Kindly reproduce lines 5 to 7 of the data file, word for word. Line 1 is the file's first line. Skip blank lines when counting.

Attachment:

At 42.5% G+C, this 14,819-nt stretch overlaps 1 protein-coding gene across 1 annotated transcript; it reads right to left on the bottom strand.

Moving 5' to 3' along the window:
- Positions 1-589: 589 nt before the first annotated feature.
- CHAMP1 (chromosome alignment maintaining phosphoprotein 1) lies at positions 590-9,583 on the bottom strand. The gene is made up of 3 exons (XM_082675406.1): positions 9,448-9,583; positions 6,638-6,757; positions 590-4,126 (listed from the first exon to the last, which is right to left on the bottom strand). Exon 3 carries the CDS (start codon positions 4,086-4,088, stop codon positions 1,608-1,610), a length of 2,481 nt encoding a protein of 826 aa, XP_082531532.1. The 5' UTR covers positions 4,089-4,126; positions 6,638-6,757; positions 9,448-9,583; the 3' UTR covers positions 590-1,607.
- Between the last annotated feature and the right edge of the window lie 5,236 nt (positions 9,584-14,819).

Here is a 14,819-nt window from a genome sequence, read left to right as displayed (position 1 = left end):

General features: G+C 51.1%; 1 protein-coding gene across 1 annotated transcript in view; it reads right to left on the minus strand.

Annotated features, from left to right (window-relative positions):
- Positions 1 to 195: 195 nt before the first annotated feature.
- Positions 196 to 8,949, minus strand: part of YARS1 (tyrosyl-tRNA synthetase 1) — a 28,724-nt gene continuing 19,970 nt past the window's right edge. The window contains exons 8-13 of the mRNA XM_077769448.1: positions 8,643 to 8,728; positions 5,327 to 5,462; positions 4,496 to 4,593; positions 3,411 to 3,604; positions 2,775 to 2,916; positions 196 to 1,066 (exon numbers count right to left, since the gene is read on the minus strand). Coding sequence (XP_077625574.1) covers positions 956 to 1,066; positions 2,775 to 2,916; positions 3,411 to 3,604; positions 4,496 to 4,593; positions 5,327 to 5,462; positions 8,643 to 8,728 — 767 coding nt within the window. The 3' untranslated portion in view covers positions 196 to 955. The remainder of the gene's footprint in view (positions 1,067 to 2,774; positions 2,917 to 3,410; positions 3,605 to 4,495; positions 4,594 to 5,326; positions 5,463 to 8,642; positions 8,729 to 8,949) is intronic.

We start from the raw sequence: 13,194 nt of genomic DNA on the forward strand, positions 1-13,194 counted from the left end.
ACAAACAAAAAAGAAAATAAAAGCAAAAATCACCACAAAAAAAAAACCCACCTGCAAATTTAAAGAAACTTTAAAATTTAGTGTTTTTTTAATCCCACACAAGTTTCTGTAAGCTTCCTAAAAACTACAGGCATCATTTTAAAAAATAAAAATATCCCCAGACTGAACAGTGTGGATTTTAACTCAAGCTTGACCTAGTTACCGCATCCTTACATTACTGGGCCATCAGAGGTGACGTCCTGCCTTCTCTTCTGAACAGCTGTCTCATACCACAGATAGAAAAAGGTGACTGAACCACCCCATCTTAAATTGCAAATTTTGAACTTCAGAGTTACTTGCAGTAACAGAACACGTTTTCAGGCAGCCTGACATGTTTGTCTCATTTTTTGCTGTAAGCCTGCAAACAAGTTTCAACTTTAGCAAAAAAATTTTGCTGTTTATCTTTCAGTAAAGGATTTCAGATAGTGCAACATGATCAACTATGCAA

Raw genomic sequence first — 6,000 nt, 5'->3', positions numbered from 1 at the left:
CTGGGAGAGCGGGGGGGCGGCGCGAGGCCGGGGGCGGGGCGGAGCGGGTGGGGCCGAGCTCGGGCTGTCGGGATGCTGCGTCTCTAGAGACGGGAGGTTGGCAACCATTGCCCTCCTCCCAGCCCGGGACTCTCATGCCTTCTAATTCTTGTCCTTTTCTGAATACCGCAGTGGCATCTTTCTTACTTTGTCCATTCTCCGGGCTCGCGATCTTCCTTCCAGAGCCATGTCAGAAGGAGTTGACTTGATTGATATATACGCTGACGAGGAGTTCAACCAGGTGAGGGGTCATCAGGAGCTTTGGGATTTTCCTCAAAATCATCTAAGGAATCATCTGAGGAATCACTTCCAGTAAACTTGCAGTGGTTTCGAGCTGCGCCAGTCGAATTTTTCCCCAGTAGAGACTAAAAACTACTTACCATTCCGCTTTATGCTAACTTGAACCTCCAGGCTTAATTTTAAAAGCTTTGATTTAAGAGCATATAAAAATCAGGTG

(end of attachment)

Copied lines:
- Between the last annotated feature and the right edge of the window lie 5,236 nt (positions 9,584-14,819).

Here is a 14,819-nt window from a genome sequence, read left to right as displayed (position 1 = left end):

General features: G+C 51.1%; 1 protein-coding gene across 1 annotated transcript in view; it reads right to left on the minus strand.